15. 15. Assessment Tool Level 2: Network Indicators • Being available to share resources within his/her own social network • Sharing his/her personal contacts • Connecting people and resources No. of items 3
  16. 16. Assessment Tool Level 2: Network Example While writing the science essay, Simona has managed to create a collection of websites on the topic and has decided to publish it on the blog of Luca who collects and share digital learning resources. According your point of view, Simona is right because this could be of help for some other students. Simona is wrong because the sites she identified are public, so everyone can seek them for themselves rather than using things are done by others.
  17. 17. Assessment Tool Level 3: Community Indicators • Being a member of a community • Engaging with mentoring • Respecting rules and the others No. of items 3
  18. 18. Assessment Tool Level 3: Community Example Jonathan is very skilled in understanding how software and computer applications work, so he decides to create and share online a list of the best freeware video- editing programs and produces a number of useful tutorials. According to your opinion, Jonathan is very generous and is right in sharing his ability with other people Jonathan is just an egocentric person… Actually, if he has a skill, he should take it for himself!
  19. 19. Assessment Tool Level 4: Collaborative (groups) Indicators • Being available to work with others to achieve a common goal • Taking responsibilities and roles • Contributing to the work group in an active way No. of items 3
  20. 20. Assessment Tool Level 4: Collaborative (groups) Example Beatrice, Luca, Simone, Roberto and Maria are great fans of Lady Gaga and decide to develop together a Wikipedia page. At this purpose, they plan for different roles and responsibilities with some of them presenting her biography, others searching for images and others for music. In their view, this is the only way to achieve the goal in a complete manner. According to your opinion Hardily the final result will be satisfactory as someone will work more and some less: since there is no grade, there will be different levels of contribution. • Only by working together the final result will be satisfactory since there is so much material. Satisfaction is given by the result and the accuracy of the work.
  21. 21. Participants (=163)
  22. 22. Preliminary results Note: 1=low; 2=medium; 3=high; 4=very high
  23. 23. Preliminary results • Overall respondents show participatory attitudes toward the use of the Internet: for each level they mostly preferred participatory behaviours • However, it seems that they prefer sharing and being in a network rather than engaging in collaborative work within small groups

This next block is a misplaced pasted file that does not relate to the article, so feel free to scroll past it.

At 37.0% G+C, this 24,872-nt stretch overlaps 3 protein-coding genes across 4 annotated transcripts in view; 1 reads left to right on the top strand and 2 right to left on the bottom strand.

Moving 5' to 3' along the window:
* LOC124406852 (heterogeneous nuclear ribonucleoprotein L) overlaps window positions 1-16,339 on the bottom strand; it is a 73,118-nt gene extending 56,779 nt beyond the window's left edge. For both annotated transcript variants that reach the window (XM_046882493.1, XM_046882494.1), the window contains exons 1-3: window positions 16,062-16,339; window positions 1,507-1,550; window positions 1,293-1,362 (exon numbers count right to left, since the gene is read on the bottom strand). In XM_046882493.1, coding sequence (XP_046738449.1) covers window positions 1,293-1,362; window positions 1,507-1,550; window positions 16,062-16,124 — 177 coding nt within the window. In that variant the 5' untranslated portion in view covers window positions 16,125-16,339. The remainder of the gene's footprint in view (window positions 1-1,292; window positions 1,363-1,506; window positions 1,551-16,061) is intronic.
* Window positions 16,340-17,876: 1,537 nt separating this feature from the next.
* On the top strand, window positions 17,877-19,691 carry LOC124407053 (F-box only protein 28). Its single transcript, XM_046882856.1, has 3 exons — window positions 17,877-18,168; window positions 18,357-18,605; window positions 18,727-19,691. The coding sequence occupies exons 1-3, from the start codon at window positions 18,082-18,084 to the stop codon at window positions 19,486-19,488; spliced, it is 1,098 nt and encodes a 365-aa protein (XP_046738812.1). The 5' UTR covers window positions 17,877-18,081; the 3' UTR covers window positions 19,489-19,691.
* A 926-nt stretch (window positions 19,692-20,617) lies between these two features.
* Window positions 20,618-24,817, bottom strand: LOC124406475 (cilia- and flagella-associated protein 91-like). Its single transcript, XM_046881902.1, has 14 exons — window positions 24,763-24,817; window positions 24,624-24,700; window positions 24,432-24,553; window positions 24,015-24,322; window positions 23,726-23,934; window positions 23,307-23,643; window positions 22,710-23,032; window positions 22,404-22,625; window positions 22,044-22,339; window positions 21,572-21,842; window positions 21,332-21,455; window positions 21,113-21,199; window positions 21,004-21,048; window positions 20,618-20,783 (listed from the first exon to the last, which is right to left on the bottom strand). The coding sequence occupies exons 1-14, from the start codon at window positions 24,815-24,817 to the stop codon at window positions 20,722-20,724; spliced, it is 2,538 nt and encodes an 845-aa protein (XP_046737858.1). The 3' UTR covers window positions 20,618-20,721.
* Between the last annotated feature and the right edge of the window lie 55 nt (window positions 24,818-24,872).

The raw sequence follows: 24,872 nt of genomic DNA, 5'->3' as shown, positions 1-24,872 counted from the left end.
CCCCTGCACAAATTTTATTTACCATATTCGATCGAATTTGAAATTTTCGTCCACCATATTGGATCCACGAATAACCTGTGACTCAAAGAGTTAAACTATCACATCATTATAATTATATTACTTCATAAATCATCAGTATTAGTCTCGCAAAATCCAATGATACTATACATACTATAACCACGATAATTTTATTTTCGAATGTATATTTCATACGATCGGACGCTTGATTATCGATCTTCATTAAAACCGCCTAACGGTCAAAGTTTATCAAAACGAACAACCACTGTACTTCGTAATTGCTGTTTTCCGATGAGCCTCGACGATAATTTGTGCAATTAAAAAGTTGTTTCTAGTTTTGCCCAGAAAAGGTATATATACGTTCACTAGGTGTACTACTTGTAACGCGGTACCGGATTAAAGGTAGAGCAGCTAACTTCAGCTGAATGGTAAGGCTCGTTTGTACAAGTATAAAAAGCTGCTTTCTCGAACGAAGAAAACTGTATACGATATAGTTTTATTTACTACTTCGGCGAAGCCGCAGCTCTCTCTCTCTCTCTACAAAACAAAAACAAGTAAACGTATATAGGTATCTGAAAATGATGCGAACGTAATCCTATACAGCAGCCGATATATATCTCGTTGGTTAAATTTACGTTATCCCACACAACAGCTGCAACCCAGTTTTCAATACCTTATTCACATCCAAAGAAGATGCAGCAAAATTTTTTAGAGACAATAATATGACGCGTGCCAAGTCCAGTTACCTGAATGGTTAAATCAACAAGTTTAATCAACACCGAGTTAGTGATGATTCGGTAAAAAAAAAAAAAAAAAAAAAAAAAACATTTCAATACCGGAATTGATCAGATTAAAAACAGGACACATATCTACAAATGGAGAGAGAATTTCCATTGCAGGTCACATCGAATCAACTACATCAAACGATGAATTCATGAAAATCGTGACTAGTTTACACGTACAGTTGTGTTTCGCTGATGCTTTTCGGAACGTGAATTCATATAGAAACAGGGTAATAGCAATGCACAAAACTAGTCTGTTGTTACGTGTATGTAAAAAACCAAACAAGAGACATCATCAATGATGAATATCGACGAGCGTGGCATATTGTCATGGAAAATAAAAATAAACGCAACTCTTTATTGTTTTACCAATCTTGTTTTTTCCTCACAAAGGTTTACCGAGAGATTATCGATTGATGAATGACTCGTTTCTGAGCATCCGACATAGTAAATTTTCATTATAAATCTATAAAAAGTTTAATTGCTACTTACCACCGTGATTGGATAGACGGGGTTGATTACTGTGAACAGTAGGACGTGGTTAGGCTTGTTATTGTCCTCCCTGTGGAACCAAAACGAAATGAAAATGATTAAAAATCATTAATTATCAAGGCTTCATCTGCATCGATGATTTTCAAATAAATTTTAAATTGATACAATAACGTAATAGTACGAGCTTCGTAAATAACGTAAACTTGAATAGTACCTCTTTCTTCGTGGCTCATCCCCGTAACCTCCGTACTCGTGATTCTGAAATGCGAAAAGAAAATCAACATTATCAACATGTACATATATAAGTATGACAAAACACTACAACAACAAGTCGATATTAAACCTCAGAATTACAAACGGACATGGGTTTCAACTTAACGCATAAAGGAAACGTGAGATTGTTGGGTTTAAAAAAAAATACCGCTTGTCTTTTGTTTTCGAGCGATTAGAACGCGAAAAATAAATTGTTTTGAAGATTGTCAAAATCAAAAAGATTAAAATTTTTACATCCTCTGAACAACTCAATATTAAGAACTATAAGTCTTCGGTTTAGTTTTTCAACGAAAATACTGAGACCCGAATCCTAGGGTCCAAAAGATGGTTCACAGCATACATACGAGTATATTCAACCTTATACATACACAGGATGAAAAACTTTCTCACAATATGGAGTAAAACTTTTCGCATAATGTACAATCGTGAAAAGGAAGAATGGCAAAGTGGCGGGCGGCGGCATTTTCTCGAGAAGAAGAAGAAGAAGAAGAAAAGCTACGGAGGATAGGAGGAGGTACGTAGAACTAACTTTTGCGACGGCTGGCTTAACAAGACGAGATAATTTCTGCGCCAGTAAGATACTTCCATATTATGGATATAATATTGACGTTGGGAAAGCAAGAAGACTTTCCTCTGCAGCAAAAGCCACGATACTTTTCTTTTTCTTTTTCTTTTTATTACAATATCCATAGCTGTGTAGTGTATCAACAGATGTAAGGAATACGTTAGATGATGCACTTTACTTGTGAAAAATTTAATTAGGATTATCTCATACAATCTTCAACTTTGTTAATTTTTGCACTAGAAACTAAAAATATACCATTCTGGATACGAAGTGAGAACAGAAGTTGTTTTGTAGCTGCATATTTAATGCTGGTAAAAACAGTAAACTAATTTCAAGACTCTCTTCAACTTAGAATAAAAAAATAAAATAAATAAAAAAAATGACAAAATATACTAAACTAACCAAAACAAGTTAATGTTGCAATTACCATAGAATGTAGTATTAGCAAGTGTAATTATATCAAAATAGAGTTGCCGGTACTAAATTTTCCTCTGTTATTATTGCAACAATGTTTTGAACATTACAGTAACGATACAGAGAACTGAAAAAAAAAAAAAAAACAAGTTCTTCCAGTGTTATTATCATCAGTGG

24. 24. Preliminary results Being a member of a community Level 1: Crowd Level 2: Network Level 3: Community Level 4: Collaborative Level 2: Network
  25. 25. Preliminary results • Respondents revealed a participatory approach to the Internet, particularly in the sense of sharing contacts (semi- public dimension, networking) and being engaged in both weak and strong ties (crowd and community). • At the same time, participation as active contribution seems to be less common in their understanding of the potential of the Internet: they are less enthusiastic about sharing self- productions and engaging in collaborative work. • Moreover, they declared their positive attitudes towards helping other people through mentoring and sustaining behaviours.
  26. 26. • It seems confirmed the tendency to perceive the potential of the Internet for sharing rather than producing with others. This could mean that the creative potential of the Internet is not completely seized by teens. • There seems to be an inconsistency between their avalilability towards mentoring (which is an active behaviour) and their tendency to perceive the Internet as a tool for sharing rather than producing (which si also an active behaviour). However, mentoring refers more to strong ties than active behaviours. Conclusions
  27. 27. • Improving the tool to increasy its validity through further surveys and consultations with experts. • Exploring possible correlations between socio-demographic characteristics (such as parents background) and attitudes towards online participation • Exploring possible correlations between current uses of the Internet and attitudes towards online participation • Exploring possible correlations between age and attitudes towards online participation Future research
  28. 28. Related Studies & Projects Studies on Digital Competences Assessment such as • Calvani A., Fini A., Ranieri M., Picci P. (2012). Are young generations in secondary school digitally competent? A study on Italian teenagers. COMPUTERS & EDUCATION, vol. 58, pp. 797-807. • Y. Li, M. Ranieri (2010). Are ‘digital natives’ really digitally competent? A Study on Chinese Teenagers. British Journal of Educational Technology, 41, 6, pp. 1029-1042.
  29. 29. Related Studies & Projects
  30. 30. Thank you! Correspondent Author